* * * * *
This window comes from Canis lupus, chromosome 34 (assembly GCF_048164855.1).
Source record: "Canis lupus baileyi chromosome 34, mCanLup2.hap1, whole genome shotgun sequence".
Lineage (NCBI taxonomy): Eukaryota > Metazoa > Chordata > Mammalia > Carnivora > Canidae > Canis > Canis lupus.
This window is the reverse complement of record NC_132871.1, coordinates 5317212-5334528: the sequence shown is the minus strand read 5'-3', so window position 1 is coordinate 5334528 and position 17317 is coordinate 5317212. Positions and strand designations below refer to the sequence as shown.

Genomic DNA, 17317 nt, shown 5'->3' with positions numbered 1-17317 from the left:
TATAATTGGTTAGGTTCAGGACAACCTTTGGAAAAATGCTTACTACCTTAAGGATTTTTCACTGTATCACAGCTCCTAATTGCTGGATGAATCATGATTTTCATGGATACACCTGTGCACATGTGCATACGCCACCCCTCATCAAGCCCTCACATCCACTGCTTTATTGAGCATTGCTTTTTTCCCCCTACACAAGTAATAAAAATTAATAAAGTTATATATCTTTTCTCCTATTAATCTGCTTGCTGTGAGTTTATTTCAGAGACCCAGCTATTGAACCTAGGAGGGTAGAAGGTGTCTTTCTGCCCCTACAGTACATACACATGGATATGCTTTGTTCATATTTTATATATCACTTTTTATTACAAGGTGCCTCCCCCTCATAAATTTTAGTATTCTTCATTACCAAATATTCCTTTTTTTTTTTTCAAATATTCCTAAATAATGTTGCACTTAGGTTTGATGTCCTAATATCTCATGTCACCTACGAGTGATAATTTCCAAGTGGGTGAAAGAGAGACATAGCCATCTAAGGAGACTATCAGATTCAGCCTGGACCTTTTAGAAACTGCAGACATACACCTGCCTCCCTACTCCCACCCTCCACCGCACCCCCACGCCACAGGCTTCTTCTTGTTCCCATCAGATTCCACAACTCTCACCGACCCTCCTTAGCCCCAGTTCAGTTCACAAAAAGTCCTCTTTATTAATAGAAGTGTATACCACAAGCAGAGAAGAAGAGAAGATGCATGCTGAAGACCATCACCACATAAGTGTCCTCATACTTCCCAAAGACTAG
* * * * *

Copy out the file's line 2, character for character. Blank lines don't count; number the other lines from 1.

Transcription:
Source record: "Canis lupus baileyi chromosome 34, mCanLup2.hap1, whole genome shotgun sequence".